Many tour operators tell us that they have survived the past 2 years in part down to their good relations. Some suppliers were willing to agree to refund, rearrange or offer credit notes to tour operators.
Whilst good relations are important it is essential for tour operators (and their suppliers) to back up any informal arrangements with legally enforceable agreements. This will ensure that each party understands their responsibilities and what will happen if, or when, things go wrong.
Tour Operator Liability
It is vital to fully understand the tour operator’s liability to customers before drafting a supplier agreement.
In the event of cancellation by the tour operator pre-departure they are responsible for reimbursement of customer monies, plus compensation, depending on the reason for cancellation.
In the event of cancellation by the customer pre-departure, the customer is obliged to pay cancellation charges. The exception to this is where there are unavoidable and extraordinary circumstances at the place of destination that will significantly affect the performance of the package or the carriage of passengers to the destination in which case tour operators are obliged to refund in full. For more information in relation to this see https://www.mb-law.co.uk/travel-articles/the-right-of-the-traveller-to-cancel-pre-departure-without-payment-of-cancellation-charges/
If a customer brings a legal claim it is likely to be against the tour operator in the UK because tour operators are, as a matter of law, responsible for the acts and omissions of their suppliers.
Following the case of X -v- Kuoni, it is now clear that this liability extends to acts and omissions of their supplier’s employees providing, or purporting to provide, a promised service.
The tour operator remains liable even if there is no negligence on their part or on the part of their supplier.
Business to business contracts are a matter for negotiation. Taking into consideration the tour operator’s liability the parties should ensure that the contractual agreement addresses:
Relationship and expectations
The parties’ relationship to each other and what each party expects of the other should be clearly set out.
A crucial provision in any supplier agreement is an indemnity. Both tour operators and suppliers need to understand and agree indemnity provisions. Extreme care needs to be taken with the wording of these to ensure that they are both effective and enforceable.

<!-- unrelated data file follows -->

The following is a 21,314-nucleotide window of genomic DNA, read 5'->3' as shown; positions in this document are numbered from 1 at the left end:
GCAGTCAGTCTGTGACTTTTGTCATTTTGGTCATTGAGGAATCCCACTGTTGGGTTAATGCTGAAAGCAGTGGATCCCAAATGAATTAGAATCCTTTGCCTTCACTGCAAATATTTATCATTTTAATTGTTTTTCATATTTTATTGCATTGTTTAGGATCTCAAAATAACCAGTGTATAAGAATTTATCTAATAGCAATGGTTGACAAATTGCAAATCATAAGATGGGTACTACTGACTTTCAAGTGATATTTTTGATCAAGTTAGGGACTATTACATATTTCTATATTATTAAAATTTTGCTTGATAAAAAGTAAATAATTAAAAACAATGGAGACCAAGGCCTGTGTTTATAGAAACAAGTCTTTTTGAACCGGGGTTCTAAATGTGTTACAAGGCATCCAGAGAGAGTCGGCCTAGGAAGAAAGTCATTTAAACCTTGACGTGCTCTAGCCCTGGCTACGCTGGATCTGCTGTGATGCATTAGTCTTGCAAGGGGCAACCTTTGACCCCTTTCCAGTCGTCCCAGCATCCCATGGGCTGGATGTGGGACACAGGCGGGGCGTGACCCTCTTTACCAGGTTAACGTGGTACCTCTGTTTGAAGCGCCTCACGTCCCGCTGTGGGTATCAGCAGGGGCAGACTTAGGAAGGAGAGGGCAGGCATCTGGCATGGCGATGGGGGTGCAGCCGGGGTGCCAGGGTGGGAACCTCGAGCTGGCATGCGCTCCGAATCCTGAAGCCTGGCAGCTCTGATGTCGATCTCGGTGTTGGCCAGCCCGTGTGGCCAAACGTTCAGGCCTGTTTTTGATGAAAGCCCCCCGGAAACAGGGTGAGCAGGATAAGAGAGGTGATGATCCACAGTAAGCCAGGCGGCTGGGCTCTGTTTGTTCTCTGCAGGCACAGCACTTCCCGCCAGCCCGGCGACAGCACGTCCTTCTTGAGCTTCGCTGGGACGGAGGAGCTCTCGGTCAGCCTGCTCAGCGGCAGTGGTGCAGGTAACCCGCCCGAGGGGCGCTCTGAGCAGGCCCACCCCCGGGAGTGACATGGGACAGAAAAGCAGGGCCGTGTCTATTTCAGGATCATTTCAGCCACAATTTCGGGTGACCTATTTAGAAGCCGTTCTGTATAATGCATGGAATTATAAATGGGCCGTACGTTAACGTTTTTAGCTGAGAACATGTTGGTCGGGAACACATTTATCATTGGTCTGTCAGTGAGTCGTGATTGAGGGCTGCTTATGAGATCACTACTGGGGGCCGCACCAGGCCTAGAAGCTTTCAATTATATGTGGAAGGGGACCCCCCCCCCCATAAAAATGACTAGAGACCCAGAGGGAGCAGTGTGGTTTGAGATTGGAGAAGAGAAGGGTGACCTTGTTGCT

Law and jurisdiction
Another key consideration is the applicable law and jurisdiction (ideally English Law and English Courts) so that tour operators can enforce the terms in England and not the country where the services take place.
Tour operators must ensure that their suppliers have insurance to cover the risks associated with operating their business. Consider limitations on that insurance, including whether suppliers are covered in the event that they are not negligent but the tour operator is liable. There is little point in having an effective indemnity provision if the supplier has no insurance (or other means) to cover it so that enforcement would result in the supplier going out of business.
Events outside the control of the parties
The agreement must clearly indicate any agreed arrangements in the event of circumstances outside the control of the parties, for example, the arrangements the parties agreed in the pandemic including refunds, credit notes or an agreement to rearrange services without incurring fees.
Consider what happens in the event of a breach of the agreement, what steps must be taken to remedy a breach and do the parties want a right to terminate. Consider what happens when a supplier breach results in the cancellation of a package by the tour operator.
Duration and termination
Consider the duration of any agreement and how and when either party may wish to terminate it including what happens to existing bookings.
Where a supplier asks customers to sign waivers, be aware that this may affect any agreed indemnity, and therefore the ability of a tour operator to recover from a supplier.
Preferably use your own supplier agreement which should cover as a minimum the above. Ideally any agreement should be drafted by a suitably experienced legal professional. We strongly recommend that you seek advice on supplier contracts before you sign them.
If you have any queries about anything in this article please contact Becky Cackett email@example.com
Please note this information is for general guidance only and is not intended to be a substitute for specific legal advice.